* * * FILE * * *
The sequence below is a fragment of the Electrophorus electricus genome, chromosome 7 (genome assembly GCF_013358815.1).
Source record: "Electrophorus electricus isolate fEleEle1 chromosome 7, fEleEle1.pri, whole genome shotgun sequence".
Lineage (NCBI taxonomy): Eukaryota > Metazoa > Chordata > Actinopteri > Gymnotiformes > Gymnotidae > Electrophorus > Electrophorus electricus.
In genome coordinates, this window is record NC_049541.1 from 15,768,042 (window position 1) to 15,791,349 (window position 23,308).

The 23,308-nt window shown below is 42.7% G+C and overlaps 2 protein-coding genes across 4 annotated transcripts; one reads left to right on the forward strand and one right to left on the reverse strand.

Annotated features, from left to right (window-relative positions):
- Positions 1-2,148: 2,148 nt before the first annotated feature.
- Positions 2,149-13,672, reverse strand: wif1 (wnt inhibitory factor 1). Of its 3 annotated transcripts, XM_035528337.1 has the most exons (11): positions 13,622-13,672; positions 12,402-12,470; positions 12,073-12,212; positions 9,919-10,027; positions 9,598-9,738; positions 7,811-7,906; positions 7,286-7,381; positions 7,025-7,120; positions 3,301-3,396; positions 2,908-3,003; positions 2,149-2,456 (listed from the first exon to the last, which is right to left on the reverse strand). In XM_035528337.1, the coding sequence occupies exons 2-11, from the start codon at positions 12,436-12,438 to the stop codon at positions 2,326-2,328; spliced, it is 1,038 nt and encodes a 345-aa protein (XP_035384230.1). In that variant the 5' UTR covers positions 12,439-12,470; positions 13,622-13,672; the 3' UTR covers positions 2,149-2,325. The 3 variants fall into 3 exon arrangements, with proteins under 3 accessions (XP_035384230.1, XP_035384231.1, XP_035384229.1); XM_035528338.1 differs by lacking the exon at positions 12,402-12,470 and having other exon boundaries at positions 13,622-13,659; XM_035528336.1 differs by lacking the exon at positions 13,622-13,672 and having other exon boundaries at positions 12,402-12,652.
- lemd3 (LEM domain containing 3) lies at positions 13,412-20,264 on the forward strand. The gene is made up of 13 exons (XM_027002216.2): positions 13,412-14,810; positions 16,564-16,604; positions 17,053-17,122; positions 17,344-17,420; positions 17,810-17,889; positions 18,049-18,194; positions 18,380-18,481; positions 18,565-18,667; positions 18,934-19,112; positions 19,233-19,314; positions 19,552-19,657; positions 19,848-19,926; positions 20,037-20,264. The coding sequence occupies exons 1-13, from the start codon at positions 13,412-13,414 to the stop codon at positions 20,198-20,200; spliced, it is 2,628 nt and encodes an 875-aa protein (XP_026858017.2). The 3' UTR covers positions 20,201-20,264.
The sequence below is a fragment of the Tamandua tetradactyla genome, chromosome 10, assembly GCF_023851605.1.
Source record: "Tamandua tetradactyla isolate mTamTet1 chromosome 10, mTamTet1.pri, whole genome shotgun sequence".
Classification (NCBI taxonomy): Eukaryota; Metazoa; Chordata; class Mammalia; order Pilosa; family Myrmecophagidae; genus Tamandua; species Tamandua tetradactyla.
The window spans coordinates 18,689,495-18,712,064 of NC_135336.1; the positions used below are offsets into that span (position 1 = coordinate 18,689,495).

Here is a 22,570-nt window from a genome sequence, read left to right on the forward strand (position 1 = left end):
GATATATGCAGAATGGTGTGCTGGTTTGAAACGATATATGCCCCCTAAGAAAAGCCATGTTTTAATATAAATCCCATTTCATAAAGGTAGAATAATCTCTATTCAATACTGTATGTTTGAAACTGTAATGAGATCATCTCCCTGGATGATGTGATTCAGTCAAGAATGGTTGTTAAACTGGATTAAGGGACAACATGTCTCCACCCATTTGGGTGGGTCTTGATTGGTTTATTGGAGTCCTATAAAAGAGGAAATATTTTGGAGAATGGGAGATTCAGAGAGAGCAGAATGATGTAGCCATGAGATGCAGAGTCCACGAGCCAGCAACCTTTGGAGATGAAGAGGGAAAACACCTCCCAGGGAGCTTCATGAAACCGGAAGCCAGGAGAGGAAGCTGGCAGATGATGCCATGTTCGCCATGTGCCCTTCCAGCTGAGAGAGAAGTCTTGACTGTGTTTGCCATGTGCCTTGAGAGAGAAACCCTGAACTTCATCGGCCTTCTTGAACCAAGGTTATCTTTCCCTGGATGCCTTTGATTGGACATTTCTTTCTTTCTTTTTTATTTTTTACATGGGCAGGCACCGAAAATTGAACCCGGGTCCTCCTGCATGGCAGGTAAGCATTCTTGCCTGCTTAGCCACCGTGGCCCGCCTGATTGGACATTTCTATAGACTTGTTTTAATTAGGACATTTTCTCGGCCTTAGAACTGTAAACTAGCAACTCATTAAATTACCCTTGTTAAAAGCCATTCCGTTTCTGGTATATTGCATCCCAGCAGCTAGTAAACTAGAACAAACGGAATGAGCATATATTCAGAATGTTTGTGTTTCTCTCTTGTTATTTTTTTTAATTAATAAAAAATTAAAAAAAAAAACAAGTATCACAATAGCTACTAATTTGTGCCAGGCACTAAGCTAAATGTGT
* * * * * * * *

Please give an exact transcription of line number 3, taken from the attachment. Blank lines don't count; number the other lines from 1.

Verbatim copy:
Lineage (NCBI taxonomy): Eukaryota > Metazoa > Chordata > Actinopteri > Gymnotiformes > Gymnotidae > Electrophorus > Electrophorus electricus.